Can non-dietary and dietary agents prevent colorectal cancer?

Paul Rozen, Graeme P. Young, Bernard Levin

Research output: Chapter in Book/Report/Conference proceedingChapterpeer-review


In this chapter, we will refer to some of the Ghemopre-where it is cytoprotective. It is also expressed in the early ventive; ;1gents th:1t h;;tve been or are being evai iJ<Jted ph::Jse of carcinogenesis in the l<lrge bowel 1 ° COX<) is clinically and could reach clinical application. induced during the inflammatory processes and during the process of cellular hyperproli feration and progression to neopl<>si<J_:-1 In order to reduce the production of Pharmaceutic<•! drugs prostaglandins, aspirin, and the other commonly used non-NSAIDs, while aiming at the COX-2 (which was Several drugs th<Jt h<Jve been investig<Jted or specifically induced by some infi<Jmm<Jtory or neoplastic: process). developed for their chemopreventive properties will now have a non-specific effec: and inhibit both COX~1 and 2.2 •9 be consi<lered. 1 This non-specific inrdbition can result in the losf, of cyto-Non-steroidal a111ti-inflam~matory drug;s Aspirin protection <3nd: :JIIow ~~<Jm::, ge to occur to the gp.stroduoden::J I muco8a. Cyclooxygenase inhibition COX-2 inhibition studies have The strongest epidemiologic evidence th•~t medic:;-ttion~: been performed with spec:ifiG COX-? inhibitors thought prevent colorectal cancer is for the NSAIDs family in gen-to act as promoters of apopt osis and inhibitors of invaeral and specifically for aspirin.1: ' The clinical evidence is sion and angiogenesis, which may prov1de a better for <l 50% reduction in incidence of large-bowel c:=tncer. complic:<Jtion-benefit ratio than th<Jt obt<Jined with However, this evidence is indirect, as a byproduct of epi-aspirin.11 New NSAIDs that are COX~1-sparing and are demiologic and follow-up studies in cl1ronic aspirin users COX-2-speGific inhibiting medications have been developed and users of other non-specific cyc;looxygen:1se: cOX! <Jnd rn<Jrketed. These include the less-specific nimesulide inhibitors. The aspirin effect is greater in those having a (Mesu lid, Helsinn Healthcare, Switzerland:!, which has high intake ol’ vegetables and is influenced bl’ having a been notecl to cause the side effect of llepatotoxiGity, and specific polymorphism of the ornithine dec•~rbo~yi<Jse n::JhiJmetone (HelifP.x Smith Kline Reech<Jm, UK). The gene.5•6 There is further supportive evidence for the highly specific COX-2 inhibitors include celecoxib (Celesignlficant efficacy of aspinn from intervention trials in brex), and valdecoxib (Bextra) Pfizer Inc., USA). So far, adenoma patients followed up for adenoma recurrence.v none of these have been approved for preventing sporadic colorectal neoplasia, but trials had been initiated.1 •2•4 Oth~!r NSAIDs Their dose-dependent side effects includE• edema, a slight There are studies with newer and safer aspirin pre pararec!uction in rena! function, an<j elevation of b!oo<j pres-tion~; and other NSA!Ds. These include nitric oxide-aspirin sure. Bextra and Rofecoxib (Vioxx, Merck. s, Co., Inc., USA) (NO-aspinn). Shor-:-term human studies have demonhave b•3en withdrawn from th•3 market because of an strated tt1at, compared with aspirin, there is no gastric increased risk for cardiovascular and events. Ce!e-damage, and ex.pE~rimenta! studies have demonstrated coxib has been approved by the US Food and Drug Admin-inhibition of carcinogenesis. As yet, there are no pubistration (FDA) as an adjunct thE:rapy for FAP patients (see lished long-term human colorectal neoplasia prevention Chapter 6) as it has been den1onstrated to significant!y studles. 1l, 15 recluce their polyp sizes and numbers.1•2. 4 However, 5-aminosa/icylic acid (5-ASA) preparations are used for becaus•3 of the increased risk for cardiovascular events treating inflammatory bowel disease (ulcerative colitis and occurring \”lith COX-2 inhibitor drugs, it is not knov Jn if they Crohn’s diseases). They are given in the acute state, but will continue to be available for use even in young people also chronically, to reduce the frequency of disease with polyposis. relapses. There is epidemiologic evidence of less colorec-There is good clinical evidence that NS~.IDs such as ta! neoplasia occurring in those persons v J!lo ke!ep taking sui indac will inhibit the growth of adenomatous polyps in 5-ASA.16 This has been attributed to the transient COX-2 the retained rectum of FAP patientsY Sulindac and one of inhibition that occurs wt1ile taking therapyH its metabolites, su!indac sulfide, also int1ibit cellular proliferation and promote apoptosis. However, while reducing the number and siw of adenomatous polyps 1n FAP patients, they inhibit both COX-1 and COX-2. Unfortunately, this is an incomplete therapeutic effect and adenomatous tissue is still pmsent within the mucosa, and colorectal cancer can even occur \”‘Jhile under treatrnent. 12 This is not unexpected, as experimental studies using a carcinogen clemonstrated that the magnitude of thmapeutlc response depende::t on hoV ! early su!indac \AJas administered in relationship to the carcinogen administration. So, in an ongoing genetic 1jisorder such as F.ll, P, it is very unlikely that NS, l\JDs can provide a complete therapeutic effect. COX-2 is also strongly expressed in other genetically dnven familial neoplasia syndromes, so that COX-2 int”1ibltors might a lso have a role in their rnanageme1t (see Chapter 6).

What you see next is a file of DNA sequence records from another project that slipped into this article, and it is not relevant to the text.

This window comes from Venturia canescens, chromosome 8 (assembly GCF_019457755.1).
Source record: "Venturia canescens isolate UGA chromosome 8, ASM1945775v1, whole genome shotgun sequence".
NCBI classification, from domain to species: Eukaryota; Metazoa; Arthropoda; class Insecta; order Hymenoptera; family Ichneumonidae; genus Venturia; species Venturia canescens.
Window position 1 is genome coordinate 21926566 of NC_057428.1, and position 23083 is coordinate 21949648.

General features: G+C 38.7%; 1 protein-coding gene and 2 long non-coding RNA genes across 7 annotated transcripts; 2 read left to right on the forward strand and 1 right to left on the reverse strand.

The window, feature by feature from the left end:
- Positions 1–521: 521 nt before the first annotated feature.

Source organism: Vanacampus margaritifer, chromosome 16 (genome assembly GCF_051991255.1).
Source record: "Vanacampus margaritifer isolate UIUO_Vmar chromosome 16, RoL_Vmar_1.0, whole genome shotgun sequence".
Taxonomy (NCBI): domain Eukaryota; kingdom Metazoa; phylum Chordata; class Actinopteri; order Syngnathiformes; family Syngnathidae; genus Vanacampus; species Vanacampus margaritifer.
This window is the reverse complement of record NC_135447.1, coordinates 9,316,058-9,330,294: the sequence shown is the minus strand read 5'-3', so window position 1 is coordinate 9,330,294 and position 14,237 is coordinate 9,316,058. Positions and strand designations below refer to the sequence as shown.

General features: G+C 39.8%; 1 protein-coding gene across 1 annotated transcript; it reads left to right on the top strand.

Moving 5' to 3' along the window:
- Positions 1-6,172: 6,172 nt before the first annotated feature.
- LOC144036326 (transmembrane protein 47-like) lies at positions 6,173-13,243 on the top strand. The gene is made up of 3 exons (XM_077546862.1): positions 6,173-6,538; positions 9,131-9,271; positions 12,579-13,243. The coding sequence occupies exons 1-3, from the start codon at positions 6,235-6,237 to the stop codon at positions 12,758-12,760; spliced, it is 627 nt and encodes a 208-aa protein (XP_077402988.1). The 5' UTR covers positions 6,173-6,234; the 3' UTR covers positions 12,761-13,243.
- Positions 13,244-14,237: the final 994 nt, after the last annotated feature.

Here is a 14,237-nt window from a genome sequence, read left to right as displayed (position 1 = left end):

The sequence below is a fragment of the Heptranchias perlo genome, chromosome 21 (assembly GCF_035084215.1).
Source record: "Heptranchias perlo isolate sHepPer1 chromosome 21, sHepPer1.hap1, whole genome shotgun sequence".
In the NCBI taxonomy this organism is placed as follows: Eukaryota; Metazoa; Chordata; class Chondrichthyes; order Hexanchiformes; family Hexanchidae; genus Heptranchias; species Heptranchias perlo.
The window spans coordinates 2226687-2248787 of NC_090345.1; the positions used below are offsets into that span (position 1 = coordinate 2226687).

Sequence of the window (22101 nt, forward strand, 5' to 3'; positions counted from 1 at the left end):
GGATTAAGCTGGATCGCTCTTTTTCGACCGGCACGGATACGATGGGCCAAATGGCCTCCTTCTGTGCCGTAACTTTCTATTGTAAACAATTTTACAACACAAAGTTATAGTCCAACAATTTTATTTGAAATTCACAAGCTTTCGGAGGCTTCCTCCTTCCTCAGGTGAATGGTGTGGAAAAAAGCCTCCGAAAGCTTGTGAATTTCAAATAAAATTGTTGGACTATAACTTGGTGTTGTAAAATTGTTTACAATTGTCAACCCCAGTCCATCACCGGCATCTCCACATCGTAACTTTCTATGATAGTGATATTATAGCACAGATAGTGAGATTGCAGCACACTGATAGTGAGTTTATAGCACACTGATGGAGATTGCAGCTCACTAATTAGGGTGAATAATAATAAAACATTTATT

Original languageEnglish
Title of host publicationColorectal Cancer in Clinical Practice
Subtitle of host publicationPrevention, Early Detection and Management
EditorsPaul Rozen , Graeme P. Young, Bernard Levin, Stephen J. Spann
Place of PublicationBoca Raton, FL.
PublisherCRC Press/Balkema
Number of pages8
ISBN (Electronic)9781482207781
ISBN (Print)9781138455399
Publication statusPublished - 2006

Bibliographical note

Publisher Copyright:
© 2006 by Taylor & Francis Group, LLC.